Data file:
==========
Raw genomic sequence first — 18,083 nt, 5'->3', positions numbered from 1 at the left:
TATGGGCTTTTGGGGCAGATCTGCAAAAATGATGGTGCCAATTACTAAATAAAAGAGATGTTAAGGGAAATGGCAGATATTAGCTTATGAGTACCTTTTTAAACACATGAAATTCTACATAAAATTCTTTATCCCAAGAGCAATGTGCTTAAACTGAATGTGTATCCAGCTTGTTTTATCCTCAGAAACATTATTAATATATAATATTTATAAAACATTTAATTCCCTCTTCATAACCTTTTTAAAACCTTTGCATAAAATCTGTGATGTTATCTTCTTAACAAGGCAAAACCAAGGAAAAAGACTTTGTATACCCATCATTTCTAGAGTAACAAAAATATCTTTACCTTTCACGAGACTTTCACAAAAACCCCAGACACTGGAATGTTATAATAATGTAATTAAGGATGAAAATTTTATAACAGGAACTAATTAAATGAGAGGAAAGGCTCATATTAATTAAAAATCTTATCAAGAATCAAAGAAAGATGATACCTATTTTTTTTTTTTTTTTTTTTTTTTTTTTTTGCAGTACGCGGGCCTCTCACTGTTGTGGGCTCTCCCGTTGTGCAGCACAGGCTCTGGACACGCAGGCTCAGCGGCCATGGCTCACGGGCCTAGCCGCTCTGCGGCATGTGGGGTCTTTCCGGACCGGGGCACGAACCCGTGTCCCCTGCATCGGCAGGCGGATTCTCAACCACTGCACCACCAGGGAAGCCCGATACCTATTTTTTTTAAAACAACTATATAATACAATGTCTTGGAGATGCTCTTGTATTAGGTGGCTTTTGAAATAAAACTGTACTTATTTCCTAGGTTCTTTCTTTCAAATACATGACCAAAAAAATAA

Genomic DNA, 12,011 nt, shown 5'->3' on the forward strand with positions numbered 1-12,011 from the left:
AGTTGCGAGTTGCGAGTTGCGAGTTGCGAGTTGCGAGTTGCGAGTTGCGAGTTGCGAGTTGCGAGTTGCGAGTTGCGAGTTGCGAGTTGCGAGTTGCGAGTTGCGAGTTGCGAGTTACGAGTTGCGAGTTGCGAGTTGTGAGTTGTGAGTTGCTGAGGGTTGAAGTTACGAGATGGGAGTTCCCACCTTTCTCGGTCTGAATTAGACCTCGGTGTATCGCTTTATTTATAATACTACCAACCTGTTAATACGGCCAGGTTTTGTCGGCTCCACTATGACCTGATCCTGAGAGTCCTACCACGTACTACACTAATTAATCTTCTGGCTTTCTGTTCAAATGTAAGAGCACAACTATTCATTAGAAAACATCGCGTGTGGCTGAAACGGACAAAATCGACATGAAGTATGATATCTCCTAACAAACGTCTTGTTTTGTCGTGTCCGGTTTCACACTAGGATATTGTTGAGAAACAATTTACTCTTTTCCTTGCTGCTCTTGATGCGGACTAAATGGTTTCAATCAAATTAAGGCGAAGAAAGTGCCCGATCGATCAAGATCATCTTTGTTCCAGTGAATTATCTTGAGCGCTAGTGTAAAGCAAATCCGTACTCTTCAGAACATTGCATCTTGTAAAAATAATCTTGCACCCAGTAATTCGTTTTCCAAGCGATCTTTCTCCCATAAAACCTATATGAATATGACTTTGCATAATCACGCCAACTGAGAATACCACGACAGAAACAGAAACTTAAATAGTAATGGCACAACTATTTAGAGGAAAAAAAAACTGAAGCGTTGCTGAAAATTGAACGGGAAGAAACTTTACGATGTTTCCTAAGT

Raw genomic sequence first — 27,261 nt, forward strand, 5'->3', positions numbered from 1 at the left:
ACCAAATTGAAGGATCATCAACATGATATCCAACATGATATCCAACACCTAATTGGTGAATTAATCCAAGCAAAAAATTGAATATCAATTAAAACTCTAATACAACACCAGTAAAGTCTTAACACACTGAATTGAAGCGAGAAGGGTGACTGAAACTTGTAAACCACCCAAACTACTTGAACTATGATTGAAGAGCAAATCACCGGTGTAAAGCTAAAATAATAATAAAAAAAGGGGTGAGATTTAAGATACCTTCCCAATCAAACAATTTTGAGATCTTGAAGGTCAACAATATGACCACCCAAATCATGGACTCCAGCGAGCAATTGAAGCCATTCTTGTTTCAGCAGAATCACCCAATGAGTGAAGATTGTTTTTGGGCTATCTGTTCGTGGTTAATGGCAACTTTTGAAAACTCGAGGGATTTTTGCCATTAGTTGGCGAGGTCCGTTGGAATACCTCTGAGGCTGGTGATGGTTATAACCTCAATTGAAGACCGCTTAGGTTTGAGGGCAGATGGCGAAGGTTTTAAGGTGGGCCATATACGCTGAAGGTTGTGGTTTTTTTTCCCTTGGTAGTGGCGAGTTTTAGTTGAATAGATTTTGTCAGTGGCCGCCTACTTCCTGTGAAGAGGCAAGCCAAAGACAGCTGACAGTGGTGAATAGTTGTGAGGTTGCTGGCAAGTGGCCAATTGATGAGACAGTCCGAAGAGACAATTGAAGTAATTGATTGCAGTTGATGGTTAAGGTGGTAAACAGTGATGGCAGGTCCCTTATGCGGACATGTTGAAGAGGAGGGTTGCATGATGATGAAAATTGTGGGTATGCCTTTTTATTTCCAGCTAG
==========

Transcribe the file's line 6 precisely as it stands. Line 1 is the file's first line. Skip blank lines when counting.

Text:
ACCAAATTGAAGGATCATCAACATGATATCCAACATGATATCCAACACCTAATTGGTGAATTAATCCAAGCAAAAAATTGAATATCAATTAAAACTCTAATACAACACCAGTAAAGTCTTAACACACTGAATTGAAGCGAGAAGGGTGACTGAAACTTGTAAACCACCCAAACTACTTGAACTATGATTGAAGAGCAAATCACCGGTGTAAAGCTAAAATAATAATAAAAAAAGGGGTGAGATTTAAGATACCTTCCCAATCAAACAATTTTGAGATCTTGAAGGTCAACAATATGACCACCCAAATCATGGACTCCAGCGAGCAATTGAAGCCATTCTTGTTTCAGCAGAATCACCCAATGAGTGAAGATTGTTTTTGGGCTATCTGTTCGTGGTTAATGGCAACTTTTGAAAACTCGAGGGATTTTTGCCATTAGTTGGCGAGGTCCGTTGGAATACCTCTGAGGCTGGTGATGGTTATAACCTCAATTGAAGACCGCTTAGGTTTGAGGGCAGATGGCGAAGGTTTTAAGGTGGGCCATATACGCTGAAGGTTGTGGTTTTTTTTCCCTTGGTAGTGGCGAGTTTTAGTTGAATAGATTTTGTCAGTGGCCGCCTACTTCCTGTGAAGAGGCAAGCCAAAGACAGCTGACAGTGGTGAATAGTTGTGAGGTTGCTGGCAAGTGGCCAATTGATGAGACAGTCCGAAGAGACAATTGAAGTAATTGATTGCAGTTGATGGTTAAGGTGGTAAACAGTGATGGCAGGTCCCTTATGCGGACATGTTGAAGAGGAGGGTTGCATGATGATGAAAATTGTGGGTATGCCTTTTTATTTCCAGCTAG